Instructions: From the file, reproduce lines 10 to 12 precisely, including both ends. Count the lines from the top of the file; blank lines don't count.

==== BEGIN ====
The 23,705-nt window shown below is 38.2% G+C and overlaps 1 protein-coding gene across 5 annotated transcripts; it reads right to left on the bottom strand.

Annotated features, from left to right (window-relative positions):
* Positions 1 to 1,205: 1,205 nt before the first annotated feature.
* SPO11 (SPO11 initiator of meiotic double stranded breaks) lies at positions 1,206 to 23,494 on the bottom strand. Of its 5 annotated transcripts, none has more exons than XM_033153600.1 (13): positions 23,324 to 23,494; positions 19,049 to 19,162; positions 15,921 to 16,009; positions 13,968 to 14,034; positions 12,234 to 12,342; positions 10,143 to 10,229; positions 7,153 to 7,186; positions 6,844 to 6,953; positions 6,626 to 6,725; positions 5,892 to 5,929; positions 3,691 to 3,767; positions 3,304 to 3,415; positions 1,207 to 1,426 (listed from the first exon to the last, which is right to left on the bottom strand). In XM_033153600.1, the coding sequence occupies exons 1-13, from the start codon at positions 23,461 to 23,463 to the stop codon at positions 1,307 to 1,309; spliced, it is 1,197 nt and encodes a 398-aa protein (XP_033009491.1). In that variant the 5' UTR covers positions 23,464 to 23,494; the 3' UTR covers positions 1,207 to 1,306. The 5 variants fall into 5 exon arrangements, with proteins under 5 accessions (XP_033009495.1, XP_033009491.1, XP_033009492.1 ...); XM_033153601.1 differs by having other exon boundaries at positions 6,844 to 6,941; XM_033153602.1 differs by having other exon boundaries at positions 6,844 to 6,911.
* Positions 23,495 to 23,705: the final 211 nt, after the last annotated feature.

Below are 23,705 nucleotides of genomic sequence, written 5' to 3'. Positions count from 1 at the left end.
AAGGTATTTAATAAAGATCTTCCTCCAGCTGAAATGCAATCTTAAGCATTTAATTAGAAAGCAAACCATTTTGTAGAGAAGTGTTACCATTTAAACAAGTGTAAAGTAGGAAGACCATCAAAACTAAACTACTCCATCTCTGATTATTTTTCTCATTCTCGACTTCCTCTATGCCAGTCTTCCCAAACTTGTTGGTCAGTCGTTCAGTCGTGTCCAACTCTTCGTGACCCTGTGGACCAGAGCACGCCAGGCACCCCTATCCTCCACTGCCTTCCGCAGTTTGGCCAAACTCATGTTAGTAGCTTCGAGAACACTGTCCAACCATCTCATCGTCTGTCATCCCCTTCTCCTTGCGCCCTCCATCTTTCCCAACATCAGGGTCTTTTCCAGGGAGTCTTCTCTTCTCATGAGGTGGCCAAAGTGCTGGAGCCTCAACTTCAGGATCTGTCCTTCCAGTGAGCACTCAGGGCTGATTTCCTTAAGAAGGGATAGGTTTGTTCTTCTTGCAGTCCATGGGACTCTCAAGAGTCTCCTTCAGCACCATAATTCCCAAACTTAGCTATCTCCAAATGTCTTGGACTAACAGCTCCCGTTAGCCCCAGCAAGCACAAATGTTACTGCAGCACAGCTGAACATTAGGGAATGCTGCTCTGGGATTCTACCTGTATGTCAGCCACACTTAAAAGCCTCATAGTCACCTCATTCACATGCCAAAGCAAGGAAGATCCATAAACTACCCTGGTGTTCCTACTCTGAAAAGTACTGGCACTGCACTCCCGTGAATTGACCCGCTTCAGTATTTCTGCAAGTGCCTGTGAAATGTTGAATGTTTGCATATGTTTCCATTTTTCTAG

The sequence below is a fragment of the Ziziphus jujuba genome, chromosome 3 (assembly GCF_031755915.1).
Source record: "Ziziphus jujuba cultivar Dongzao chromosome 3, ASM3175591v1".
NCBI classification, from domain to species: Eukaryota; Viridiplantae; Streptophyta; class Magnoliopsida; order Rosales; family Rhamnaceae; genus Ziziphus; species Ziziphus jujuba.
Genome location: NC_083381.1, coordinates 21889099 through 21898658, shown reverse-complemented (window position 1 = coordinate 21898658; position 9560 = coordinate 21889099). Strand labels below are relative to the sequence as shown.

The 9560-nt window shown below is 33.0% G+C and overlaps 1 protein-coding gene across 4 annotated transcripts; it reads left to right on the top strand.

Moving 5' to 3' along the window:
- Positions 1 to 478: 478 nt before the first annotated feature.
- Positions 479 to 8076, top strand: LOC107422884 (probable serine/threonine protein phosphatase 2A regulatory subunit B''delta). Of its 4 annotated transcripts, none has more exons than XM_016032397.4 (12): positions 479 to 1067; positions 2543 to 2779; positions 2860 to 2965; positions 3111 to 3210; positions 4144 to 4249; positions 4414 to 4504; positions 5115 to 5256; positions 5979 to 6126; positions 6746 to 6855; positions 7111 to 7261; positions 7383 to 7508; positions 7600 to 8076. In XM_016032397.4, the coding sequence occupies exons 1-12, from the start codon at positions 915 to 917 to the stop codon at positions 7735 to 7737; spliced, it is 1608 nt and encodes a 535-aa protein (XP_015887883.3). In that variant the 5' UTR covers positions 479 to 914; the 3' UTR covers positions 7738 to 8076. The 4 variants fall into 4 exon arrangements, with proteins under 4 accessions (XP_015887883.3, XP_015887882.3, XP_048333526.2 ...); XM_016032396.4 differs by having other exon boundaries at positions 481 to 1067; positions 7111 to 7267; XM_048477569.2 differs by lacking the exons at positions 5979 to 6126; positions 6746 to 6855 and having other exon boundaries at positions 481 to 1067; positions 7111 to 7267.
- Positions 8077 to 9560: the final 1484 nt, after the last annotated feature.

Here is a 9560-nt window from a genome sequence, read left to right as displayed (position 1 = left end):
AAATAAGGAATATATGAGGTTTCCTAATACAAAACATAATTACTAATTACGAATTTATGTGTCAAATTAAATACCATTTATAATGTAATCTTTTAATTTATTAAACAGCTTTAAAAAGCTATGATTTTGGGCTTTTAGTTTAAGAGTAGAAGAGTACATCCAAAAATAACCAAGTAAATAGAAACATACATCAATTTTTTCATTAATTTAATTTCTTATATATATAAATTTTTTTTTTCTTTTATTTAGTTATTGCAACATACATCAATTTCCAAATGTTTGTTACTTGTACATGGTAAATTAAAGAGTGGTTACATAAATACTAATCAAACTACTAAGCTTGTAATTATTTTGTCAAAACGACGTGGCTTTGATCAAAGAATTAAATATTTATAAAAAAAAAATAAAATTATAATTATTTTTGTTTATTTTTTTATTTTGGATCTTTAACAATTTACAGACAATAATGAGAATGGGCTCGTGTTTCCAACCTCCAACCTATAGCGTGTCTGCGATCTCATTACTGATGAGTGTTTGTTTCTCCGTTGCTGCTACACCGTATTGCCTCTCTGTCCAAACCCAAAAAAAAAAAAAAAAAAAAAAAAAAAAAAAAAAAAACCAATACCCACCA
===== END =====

NCBI classification, from domain to species: Eukaryota; Viridiplantae; Streptophyta; class Magnoliopsida; order Rosales; family Rhamnaceae; genus Ziziphus; species Ziziphus jujuba.
Genome location: NC_083381.1, coordinates 21889099 through 21898658, shown reverse-complemented (window position 1 = coordinate 21898658; position 9560 = coordinate 21889099). Strand labels below are relative to the sequence as shown.

The 9560-nt window shown below is 33.0% G+C and overlaps 1 protein-coding gene across 4 annotated transcripts; it reads left to right on the top strand.